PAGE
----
Americans celebrate King's legacy

Associated Press Ruth Mae Carter watches the Martin Luther King Day March go by her home along Martin Luther King Drive in San Antonio Monday.

Associated Press Ruth Mae Carter watches the Martin Luther King Day March go by her home along Martin Luther King Drive in San Antonio Monday.

ATLANTA - Americans inspired by Martin Luther King Jr. took part in marches and rallies around the country Monday, drawing from the late civil rights leader's message to call for an end to the Iraq war, advocate affirmative action and speak out for gay rights.

In King's hometown, parade spectators lined the streets dancing to Stevie Wonder's "Happy Birthday" and listening to King's speeches blaring over the loudspeakers. Despite Monday's chilly temperatures, thousands of marchers then walked through the Atlanta district where King grew up and preached.

Joining high school marching bands, union workers and civil rights activists, a group of several hundred people came in support of gay rights, saying King's message was one of inclusion.

"Dr. King's dream is for everyone, not just one specific group of individuals," said Michelle Bruce, a Riverdale city councilwoman who marched with a transgender group called TransAction. "If you hate discrimination and racism, this is the place to come and march."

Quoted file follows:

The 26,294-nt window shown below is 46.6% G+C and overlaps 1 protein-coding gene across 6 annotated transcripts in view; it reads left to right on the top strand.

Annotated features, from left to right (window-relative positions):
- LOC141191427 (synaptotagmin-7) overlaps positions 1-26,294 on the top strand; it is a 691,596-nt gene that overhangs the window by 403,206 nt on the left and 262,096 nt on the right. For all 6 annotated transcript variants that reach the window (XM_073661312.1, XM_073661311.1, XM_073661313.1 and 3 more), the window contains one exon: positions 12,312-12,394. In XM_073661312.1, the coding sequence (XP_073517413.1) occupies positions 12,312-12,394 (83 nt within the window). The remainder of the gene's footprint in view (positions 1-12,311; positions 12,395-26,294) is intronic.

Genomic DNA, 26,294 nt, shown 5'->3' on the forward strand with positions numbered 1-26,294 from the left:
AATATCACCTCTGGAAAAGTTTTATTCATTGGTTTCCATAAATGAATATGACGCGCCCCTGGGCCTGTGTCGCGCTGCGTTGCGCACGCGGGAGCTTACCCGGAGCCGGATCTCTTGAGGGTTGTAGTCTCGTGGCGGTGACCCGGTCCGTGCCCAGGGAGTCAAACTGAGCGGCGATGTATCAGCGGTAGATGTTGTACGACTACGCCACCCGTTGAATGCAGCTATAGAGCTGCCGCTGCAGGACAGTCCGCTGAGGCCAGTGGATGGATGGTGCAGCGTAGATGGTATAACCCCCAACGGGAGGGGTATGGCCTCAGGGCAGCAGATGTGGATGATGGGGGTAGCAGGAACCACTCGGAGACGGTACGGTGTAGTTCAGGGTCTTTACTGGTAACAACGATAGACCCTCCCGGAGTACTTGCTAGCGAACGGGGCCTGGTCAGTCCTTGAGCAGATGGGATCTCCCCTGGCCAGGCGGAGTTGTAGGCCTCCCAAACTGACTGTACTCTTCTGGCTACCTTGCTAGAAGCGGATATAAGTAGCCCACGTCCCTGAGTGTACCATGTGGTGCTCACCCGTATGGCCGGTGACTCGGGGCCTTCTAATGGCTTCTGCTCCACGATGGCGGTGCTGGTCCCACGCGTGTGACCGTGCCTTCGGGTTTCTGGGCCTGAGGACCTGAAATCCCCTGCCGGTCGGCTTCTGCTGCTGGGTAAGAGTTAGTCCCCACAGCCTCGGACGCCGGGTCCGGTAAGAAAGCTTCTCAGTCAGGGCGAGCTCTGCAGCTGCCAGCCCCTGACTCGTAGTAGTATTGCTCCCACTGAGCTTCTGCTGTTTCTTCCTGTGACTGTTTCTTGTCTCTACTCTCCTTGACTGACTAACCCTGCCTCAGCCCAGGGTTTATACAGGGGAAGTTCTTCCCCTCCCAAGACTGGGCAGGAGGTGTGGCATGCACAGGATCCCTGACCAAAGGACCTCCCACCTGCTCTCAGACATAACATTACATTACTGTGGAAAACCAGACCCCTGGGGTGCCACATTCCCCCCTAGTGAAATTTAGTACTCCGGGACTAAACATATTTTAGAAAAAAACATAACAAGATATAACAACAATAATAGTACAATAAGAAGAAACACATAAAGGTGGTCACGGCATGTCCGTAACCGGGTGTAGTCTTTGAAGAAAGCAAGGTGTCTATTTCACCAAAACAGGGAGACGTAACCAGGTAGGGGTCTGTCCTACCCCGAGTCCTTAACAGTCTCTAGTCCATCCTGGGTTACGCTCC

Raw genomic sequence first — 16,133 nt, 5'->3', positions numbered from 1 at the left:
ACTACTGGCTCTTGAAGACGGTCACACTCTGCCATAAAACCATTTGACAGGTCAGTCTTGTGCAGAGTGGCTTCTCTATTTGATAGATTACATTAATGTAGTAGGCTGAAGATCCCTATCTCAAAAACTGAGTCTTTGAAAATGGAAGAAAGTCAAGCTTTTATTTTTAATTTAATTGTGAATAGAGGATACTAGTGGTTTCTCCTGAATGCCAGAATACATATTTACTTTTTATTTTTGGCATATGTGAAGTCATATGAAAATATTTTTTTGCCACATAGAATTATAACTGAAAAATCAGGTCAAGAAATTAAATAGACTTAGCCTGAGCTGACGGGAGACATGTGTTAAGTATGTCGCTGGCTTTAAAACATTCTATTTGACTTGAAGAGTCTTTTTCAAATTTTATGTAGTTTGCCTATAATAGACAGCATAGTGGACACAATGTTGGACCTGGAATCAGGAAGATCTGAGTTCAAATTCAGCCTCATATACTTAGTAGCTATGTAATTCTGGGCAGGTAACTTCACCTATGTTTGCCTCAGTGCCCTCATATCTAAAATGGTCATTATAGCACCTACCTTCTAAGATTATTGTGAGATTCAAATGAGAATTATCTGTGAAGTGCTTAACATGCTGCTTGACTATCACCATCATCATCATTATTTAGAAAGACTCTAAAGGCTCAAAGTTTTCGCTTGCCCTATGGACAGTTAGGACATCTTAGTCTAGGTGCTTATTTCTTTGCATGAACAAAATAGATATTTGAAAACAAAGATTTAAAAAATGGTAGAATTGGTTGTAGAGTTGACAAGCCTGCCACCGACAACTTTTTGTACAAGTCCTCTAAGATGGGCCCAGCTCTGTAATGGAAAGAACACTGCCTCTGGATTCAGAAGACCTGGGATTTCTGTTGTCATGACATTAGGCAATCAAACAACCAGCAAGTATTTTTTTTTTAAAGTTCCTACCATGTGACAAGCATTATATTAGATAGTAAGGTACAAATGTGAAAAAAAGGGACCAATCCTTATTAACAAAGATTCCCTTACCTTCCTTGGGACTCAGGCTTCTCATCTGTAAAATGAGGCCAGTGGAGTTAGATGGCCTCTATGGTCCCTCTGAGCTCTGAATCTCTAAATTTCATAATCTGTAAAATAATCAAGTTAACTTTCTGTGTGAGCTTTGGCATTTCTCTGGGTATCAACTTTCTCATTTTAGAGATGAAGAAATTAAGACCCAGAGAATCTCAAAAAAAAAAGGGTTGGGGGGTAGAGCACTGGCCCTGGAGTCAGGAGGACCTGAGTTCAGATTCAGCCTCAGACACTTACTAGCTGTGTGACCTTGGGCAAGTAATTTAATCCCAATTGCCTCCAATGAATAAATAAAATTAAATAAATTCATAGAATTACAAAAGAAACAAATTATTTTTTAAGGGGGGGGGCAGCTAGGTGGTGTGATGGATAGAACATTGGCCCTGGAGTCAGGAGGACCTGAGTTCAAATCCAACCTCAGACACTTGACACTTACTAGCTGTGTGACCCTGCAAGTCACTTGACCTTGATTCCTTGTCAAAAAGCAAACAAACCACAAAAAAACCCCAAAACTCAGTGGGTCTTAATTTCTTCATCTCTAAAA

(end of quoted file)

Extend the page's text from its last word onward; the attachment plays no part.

In a commemorative service marking the holiday at the historic Ebenezer Baptist Church, Martin Luther King III asked the congregation to remember his father's legacy of peace as America wages war in Iraq, and to remember his message of compassion in light of the tsunami disaster.

"Let us respond to this challenge by reaching out to help our sisters and brothers who are suffering because of the tsunami," he said.

King preached at Ebenezer from 1960 until his assassination in 1968 at age 39. He would have turned 76 on Saturday.

In Montgomery, Ala., the city where King led the famous bus boycott, a crowd gathered at the steps of the state Capitol near where King spoke at the end of the Selma-to-Montgomery voting rights march almost 40 years ago

Speakers included Public Service Commissioner George Wallace Jr., whose father, former four-time Gov. George Wallace, once promised to preserve segregation in a fiery inauguration speech from the same steps.

Wallace said his father changed his views after he was left paralyzed by an assassination attempt and later visited the Dexter Avenue King Memorial Baptist Church, where King once served as pastor, to ask for forgiveness.

"His journey from the Old South to Dr. King's church was one that we all took. The pain my father suffered allowed him to understand the suffering of others," Wallace said. "We have a unique opportunity in Alabama to demonstrate to the world that Dr. King's dream is still alive."

In Atlanta, Republican Sen. Saxby Chambliss told the crowd at Ebenezer that King's work is unfinished.

"The dream of Dr. King will not be fulfilled until everyone who is uneducated is educated, everyone who is homeless has a roof over their head, and all who hunger become fed," Chambliss said.

In Denver, tens of thousands walked two miles to remember King and honor his message of nonviolent change. Many walkers pushed toddlers in strollers or held a leash as a dog trotted alongside.

"Dr. King set the example, and we all have the responsibility, no matter who we are, to pass it on," said Darryl Searuggs, who brought his teenage daughter and son with him.


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